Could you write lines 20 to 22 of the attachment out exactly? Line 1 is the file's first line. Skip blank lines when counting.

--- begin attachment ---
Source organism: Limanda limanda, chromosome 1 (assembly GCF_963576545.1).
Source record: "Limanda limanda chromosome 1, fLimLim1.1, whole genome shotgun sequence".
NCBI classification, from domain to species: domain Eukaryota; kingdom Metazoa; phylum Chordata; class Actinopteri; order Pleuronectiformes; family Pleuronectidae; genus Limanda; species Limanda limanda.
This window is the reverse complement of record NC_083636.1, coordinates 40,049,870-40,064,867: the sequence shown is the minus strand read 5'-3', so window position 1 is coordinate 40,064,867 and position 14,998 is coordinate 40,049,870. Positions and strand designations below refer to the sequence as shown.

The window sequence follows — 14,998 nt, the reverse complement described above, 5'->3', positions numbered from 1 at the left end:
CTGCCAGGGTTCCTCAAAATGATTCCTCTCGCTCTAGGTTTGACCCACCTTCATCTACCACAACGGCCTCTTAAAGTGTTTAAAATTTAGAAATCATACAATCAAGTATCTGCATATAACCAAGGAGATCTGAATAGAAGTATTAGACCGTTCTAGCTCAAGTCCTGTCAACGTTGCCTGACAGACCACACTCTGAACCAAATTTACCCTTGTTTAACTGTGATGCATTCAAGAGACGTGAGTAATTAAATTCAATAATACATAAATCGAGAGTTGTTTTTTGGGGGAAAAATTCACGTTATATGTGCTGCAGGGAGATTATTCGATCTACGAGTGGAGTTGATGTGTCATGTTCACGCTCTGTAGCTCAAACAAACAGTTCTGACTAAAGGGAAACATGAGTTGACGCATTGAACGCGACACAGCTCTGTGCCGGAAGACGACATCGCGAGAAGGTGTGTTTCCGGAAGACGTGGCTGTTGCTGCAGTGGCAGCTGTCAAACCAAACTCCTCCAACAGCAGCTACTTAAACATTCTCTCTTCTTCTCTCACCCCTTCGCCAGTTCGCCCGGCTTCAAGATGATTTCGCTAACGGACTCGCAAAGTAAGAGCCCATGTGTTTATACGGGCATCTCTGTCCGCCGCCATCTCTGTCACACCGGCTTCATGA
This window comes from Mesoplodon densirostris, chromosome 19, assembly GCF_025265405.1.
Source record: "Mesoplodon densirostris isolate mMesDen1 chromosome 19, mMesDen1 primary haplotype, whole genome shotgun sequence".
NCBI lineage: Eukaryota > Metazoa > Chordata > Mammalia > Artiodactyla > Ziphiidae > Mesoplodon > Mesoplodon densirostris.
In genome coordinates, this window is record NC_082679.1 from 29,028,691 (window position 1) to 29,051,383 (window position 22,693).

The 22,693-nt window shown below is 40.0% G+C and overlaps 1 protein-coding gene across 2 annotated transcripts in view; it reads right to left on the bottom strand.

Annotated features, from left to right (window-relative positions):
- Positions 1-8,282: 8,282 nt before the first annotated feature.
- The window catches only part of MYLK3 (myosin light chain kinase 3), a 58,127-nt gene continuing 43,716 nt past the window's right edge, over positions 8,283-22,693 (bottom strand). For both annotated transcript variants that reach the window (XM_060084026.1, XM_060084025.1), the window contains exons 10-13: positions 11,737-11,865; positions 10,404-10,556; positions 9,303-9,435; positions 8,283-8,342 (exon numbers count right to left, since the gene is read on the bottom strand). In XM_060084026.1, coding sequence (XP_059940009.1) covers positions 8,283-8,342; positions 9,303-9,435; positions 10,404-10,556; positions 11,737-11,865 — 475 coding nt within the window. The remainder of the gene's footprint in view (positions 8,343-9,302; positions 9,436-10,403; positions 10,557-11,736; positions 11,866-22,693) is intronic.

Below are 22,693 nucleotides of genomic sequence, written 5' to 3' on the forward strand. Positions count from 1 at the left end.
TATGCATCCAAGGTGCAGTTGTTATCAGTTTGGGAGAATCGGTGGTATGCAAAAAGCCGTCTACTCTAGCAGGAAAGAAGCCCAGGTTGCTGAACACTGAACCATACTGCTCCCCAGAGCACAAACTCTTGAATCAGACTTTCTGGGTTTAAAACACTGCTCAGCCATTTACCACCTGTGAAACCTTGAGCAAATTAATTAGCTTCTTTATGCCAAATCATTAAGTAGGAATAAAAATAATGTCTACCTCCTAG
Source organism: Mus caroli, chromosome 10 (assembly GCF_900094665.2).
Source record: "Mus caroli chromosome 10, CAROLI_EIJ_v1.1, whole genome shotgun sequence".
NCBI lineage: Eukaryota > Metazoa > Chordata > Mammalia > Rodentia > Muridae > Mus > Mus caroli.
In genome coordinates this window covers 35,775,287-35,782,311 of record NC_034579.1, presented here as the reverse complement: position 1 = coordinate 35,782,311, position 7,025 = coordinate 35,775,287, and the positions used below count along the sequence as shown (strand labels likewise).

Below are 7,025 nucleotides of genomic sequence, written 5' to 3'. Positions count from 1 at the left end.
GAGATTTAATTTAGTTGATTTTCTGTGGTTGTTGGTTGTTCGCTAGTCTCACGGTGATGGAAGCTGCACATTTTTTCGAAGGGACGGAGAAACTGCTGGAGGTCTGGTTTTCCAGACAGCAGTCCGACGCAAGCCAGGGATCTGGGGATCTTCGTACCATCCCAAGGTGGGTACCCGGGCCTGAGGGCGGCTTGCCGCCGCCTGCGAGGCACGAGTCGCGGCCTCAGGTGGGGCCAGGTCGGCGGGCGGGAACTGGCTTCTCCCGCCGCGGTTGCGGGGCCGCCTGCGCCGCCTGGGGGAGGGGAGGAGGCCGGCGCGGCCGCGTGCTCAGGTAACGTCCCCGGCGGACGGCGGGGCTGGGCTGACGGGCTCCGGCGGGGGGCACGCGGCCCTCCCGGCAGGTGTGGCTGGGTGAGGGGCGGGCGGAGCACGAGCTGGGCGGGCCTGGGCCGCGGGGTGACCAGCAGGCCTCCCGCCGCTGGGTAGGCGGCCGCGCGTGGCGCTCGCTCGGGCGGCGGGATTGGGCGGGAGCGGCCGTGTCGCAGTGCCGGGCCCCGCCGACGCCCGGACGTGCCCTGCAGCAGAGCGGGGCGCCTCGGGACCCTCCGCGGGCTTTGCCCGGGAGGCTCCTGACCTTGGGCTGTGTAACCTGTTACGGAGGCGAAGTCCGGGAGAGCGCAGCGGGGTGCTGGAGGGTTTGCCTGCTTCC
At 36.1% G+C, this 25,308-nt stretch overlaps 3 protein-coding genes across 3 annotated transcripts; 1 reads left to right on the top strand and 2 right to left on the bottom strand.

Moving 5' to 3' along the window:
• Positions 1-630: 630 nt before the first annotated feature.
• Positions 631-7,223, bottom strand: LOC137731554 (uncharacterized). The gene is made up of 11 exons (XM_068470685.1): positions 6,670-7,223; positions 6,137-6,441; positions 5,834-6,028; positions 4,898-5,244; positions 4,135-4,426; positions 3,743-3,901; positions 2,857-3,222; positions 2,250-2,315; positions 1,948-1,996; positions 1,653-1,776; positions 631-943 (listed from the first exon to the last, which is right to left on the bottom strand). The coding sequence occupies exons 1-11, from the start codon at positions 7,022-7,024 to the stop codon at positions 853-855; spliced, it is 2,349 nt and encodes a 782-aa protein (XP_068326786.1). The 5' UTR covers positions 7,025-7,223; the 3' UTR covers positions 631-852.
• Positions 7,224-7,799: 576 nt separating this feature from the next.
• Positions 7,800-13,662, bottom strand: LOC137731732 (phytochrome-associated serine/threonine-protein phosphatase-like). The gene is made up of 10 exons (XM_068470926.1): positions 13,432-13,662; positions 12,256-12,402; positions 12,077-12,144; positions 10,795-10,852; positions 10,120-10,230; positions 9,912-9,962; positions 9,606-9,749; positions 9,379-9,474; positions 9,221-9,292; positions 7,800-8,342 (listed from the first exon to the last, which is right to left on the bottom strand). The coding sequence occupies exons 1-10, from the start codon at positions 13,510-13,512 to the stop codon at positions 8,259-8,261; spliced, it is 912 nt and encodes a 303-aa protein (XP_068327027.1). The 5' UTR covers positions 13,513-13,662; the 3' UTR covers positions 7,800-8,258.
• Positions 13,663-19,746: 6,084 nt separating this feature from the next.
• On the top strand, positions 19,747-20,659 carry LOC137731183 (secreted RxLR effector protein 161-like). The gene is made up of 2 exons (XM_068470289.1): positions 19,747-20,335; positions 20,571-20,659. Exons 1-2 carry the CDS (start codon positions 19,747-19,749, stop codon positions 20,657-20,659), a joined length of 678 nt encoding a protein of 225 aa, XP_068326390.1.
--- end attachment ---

In genome coordinates this window covers 35,775,287-35,782,311 of record NC_034579.1, presented here as the reverse complement: position 1 = coordinate 35,782,311, position 7,025 = coordinate 35,775,287, and the positions used below count along the sequence as shown (strand labels likewise).

Below are 7,025 nucleotides of genomic sequence, written 5' to 3'. Positions count from 1 at the left end.
GAGATTTAATTTAGTTGATTTTCTGTGGTTGTTGGTTGTTCGCTAGTCTCACGGTGATGGAAGCTGCACATTTTTTCGAAGGGACGGAGAAACTGCTGGAGGTCTGGTTTTCCAGACAGCAGTCCGACGCAAGCCAGGGATCTGGGGATCTTCGTACCATCCCAAGGTGGGTACCCGGGCCTGAGGGCGGCTTGCCGCCGCCTGCGAGGCACGAGTCGCGGCCTCAGGTGGGGCCAGGTCGGCGGGCGGGAACTGGCTTCTCCCGCCGCGGTTGCGGGGCCGCCTGCGCCGCCTGGGGGAGGGGAGGAGGCCGGCGCGGCCGCGTGCTCAGGTAACGTCCCCGGCGGACGGCGGGGCTGGGCTGACGGGCTCCGGCGGGGGGCACGCGGCCCTCCCGGCAGGTGTGGCTGGGTGAGGGGCGGGCGGAGCACGAGCTGGGCGGGCCTGGGCCGCGGGGTGACCAGCAGGCCTCCCGCCGCTGGGTAGGCGGCCGCGCGTGGCGCTCGCTCGGGCGGCGGGATTGGGCGGGAGCGGCCGTGTCGCAGTGCCGGGCCCCGCCGACGCCCGGACGTGCCCTGCAGCAGAGCGGGGCGCCTCGGGACCCTCCGCGGGCTTTGCCCGGGAGGCTCCTGACCTTGGGCTGTGTAACCTGTTACGGAGGCGAAGTCCGGGAGAGCGCAGCGGGGTGCTGGAGGGTTTGCCTGCTTCC